Film The only occasion I saw Citizen Kane in an auditorium was in screen six of the then newly refurbished Odeon cinema on London Road in Liverpool.
For a period they decided they were "fanatical about film" and in order to somehow demonstrate this, they decided to run a series of repertory screenings during weekday afternoons and one week that included a print of Citizen Kane. My guess is it was on tour from the BFI although I can't easily find any evidence of this.
Having already watched the film a few times, I still wanted to see it projected and having enjoyed The Blair Witch Project (despite the booing of fellow audience members) which had been presented in its correct aspect ratio was pretty hopeful Kane would receive the same treatment.
It wasn't. Soon as the film began with the top and bottom actually being project on the ceiling and floor of the screen with the middle of the image on the screen, I knew I was sunk.
There were about ten people in the screen (an audience which explains why these screenings were discontinued pretty quickly) and no one moved.
I did. I ran to the back of the screen and out the door but there was no one around and the long walk to the foyer would have meant missing a whole chunk of the film.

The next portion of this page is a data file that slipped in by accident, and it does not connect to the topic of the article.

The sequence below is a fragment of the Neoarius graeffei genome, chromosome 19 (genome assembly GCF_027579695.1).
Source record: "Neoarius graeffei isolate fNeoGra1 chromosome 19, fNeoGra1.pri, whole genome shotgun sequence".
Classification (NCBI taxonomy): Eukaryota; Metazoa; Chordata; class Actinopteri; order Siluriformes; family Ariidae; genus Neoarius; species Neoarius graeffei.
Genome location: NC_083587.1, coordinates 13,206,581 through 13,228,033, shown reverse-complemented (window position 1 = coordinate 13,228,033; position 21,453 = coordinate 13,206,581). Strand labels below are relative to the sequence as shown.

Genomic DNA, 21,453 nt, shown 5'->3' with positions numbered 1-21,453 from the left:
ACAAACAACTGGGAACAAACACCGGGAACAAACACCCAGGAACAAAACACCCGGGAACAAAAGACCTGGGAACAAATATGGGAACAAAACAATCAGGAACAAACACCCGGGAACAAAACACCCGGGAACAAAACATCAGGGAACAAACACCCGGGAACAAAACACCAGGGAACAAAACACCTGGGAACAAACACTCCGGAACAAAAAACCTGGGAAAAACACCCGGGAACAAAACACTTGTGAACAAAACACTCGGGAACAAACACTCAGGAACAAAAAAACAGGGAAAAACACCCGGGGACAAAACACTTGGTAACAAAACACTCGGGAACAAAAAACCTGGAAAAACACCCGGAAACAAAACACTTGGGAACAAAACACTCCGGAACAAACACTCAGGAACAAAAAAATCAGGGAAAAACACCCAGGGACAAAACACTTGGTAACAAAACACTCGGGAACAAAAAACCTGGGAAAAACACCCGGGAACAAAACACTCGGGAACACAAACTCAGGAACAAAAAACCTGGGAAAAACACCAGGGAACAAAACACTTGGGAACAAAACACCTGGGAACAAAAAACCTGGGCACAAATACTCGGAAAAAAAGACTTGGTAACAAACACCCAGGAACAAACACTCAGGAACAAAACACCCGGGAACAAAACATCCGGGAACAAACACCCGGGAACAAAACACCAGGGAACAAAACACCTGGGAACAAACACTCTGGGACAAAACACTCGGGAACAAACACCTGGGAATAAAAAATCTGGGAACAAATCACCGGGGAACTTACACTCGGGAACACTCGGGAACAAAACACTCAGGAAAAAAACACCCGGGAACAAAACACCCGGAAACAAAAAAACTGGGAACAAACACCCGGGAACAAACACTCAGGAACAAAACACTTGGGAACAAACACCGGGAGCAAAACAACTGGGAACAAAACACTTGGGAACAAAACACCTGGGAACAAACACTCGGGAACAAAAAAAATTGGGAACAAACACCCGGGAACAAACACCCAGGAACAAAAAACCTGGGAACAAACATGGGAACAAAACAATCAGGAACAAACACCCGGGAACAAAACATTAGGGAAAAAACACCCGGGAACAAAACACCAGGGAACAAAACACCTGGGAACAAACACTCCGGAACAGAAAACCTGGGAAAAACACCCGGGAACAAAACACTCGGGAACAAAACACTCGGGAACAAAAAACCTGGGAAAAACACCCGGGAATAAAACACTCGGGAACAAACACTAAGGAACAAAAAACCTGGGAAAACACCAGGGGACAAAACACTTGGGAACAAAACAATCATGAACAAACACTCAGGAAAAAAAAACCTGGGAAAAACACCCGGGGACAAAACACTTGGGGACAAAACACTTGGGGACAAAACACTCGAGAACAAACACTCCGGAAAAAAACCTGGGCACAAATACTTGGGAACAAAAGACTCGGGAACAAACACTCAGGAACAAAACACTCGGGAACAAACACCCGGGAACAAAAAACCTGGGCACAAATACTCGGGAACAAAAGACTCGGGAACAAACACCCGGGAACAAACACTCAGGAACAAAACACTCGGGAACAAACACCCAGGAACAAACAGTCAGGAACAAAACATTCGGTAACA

So I slunk back in my chair and watched it as is. At a certain point an usher did visit briefly but not long enough to notice that anything was wrong even as Orson Welles's artificially bald pate disappeared off the top of the screen. Greg Toland designed the look of Kane to highlight the ceilings. On this day it didn't matter.
Afterwards I went to the box office to complain. The person at the counter didn't have a clue what I was talking about. Just suggested I filled in a comments card, which I did with many forceful words, then asked to speak to the manager.
After explaining the business to the manager I was still met with a blank face. The manager who didn't understand anything of anything I was saying to them, of aspect ratios and matting and ceilings, said simply that it was "projected in that way because it was how the film had been supplied to them" and that was that. They did give me a refund, so there is that.
Fifteen years later (at least) (I don't quite remember when this incident happened), I wonder about the extent to which this has changed.
Apart from ITV and some of the minor freeview channels, films tend to be presented in their correct aspect ratio on television and in streaming services. 99.9% of the time this is also true of blu-ray or dvd (even to the point in some cases of preserving IMAX sequences and cutting between the two).
The Grand Budapest Hotel, a hugely popular film, even plays around with aspect ratios as it portrays different time periods.
How much has this educated audiences to aspect ratios and the importance thereof?
I don't know. Kane's an old film and the academy ratio is rarely utilized in film now apart from in artsier cases. Plus it requires the viewer to know which ratio a film was originally shot and edited in and even as such works are pillar boxed on widescreen televisions, do people really know how that should be replicated in cinema screenings?
I tend to be so attuned to this that I can usually tell if a film's been cropped for television to fit the 16:9 frame but it doesn't seem to bother others. It's perplexing.